This fall, television viewers across the United States and Canada are welcoming Michael J. Fox back into their living rooms every Thursday night. The debut of “The Michael J. Fox Show” is remarkable not only for bringing Michael back to a starring role on network television (something no one would have anticipated when he retired from “Spin City” due to his progressing Parkinson’s disease). It has also placed Parkinson’s squarely back in the national conversation — a conversation already transformed by The Michael J. Fox Foundation for Parkinson’s Research (MJFF), which Michael launched in 2000 with the exclusive goal of funding research to speed a cure for the second most common brain disease worldwide.
“What I had in mind was an organization built for speed, eschewing bureaucracy and taking an entrepreneurial approach toward helping researchers find a cure for Parkinson’s,” Michael says. “There was no existing blueprint for accomplishing what we wanted to do. We were faced with the challenge of inventing a new system.”
The Foundation grew quickly from startup to the world’s largest nonprofit funder of Parkinson’s research, and has made grants totaling more than $375 million to research teams all over the world (about 30 percent of funds go to international investigators). The New York Times has called MJFF “the most credible voice on Parkinson’s research in the world.”
As Michael sees it, his decisions to start the Foundation and to return to full-time acting now are united by a common theme. “It’s funny… people ask me about returning to NBC this fall the same way they asked me about launching a research foundation 13 years ago,” he says. “Whether it’s meant being the founder of MJFF or an actor with Parkinson’s, I guess I just realized: Why can’t I?”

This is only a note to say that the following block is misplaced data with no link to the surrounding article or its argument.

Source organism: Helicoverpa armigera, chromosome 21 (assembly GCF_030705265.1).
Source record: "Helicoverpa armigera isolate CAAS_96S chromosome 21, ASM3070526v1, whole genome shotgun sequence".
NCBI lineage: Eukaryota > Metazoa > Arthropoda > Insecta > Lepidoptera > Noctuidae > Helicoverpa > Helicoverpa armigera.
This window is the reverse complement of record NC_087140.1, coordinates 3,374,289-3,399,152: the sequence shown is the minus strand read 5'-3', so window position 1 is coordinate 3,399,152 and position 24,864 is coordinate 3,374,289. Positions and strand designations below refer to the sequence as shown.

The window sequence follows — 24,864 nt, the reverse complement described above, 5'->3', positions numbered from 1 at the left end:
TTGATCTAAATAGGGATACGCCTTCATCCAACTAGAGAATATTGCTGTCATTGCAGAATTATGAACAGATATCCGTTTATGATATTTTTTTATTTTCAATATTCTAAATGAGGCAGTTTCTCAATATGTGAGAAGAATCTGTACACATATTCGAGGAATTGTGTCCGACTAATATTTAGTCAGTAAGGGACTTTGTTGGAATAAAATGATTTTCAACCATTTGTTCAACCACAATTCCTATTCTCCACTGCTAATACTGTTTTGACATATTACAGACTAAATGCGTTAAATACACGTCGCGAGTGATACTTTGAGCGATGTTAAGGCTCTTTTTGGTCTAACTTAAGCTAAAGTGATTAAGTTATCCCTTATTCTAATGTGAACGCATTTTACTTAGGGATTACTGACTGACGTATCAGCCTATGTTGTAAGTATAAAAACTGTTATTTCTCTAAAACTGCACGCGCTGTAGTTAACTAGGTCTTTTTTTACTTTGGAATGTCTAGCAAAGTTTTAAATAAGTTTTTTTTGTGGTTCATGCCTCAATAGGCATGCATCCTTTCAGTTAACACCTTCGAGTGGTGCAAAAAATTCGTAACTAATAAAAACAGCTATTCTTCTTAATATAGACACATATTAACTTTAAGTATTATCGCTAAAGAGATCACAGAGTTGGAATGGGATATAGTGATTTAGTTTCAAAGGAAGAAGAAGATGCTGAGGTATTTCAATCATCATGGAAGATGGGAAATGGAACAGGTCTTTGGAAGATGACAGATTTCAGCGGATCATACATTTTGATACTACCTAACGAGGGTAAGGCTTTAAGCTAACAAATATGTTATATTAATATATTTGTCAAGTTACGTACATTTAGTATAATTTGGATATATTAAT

“Just a dad with three kids”
Now Parkinson’s families, along with the greater TV audience, are tuning in to Michael’s show with compassion, interest and (of course) good humor. And in addition to laughing at the trials and tribulations of newsman Mike Henry, many are also seeing themselves in Michael’s alter ego.
The show deals with Parkinson’s mostly through a kind of benign negligence. Michael has been careful to say that the show isn’t really about Parkinson’s, and the script treats its main character, a guy with Parkinson’s disease, like — well — a guy.
“I’ve been told it’s really audacious to do a show about someone living with Parkinson’s, and not make a big deal of it,” Michael says. “Not playing soft piano music underneath it and slow motion… just a dad with three kids, living in New York and trying to get back to his old craft.”
The status quo is still not good enough
But as our CEO, Todd Sherer, wrote in a Scientific American op-ed published the week of “The Michael J. Fox Show” premiere, for Michael and the millions living with Parkinson’s, the disease is far from benign and the status quo is not good enough. “Medication and therapies alleviate some symptoms, but create their own problems and fail to address all the effects of Parkinson’s. And for every patient, a community is affected, as the impact of the disease ripples to loved ones and caregivers.”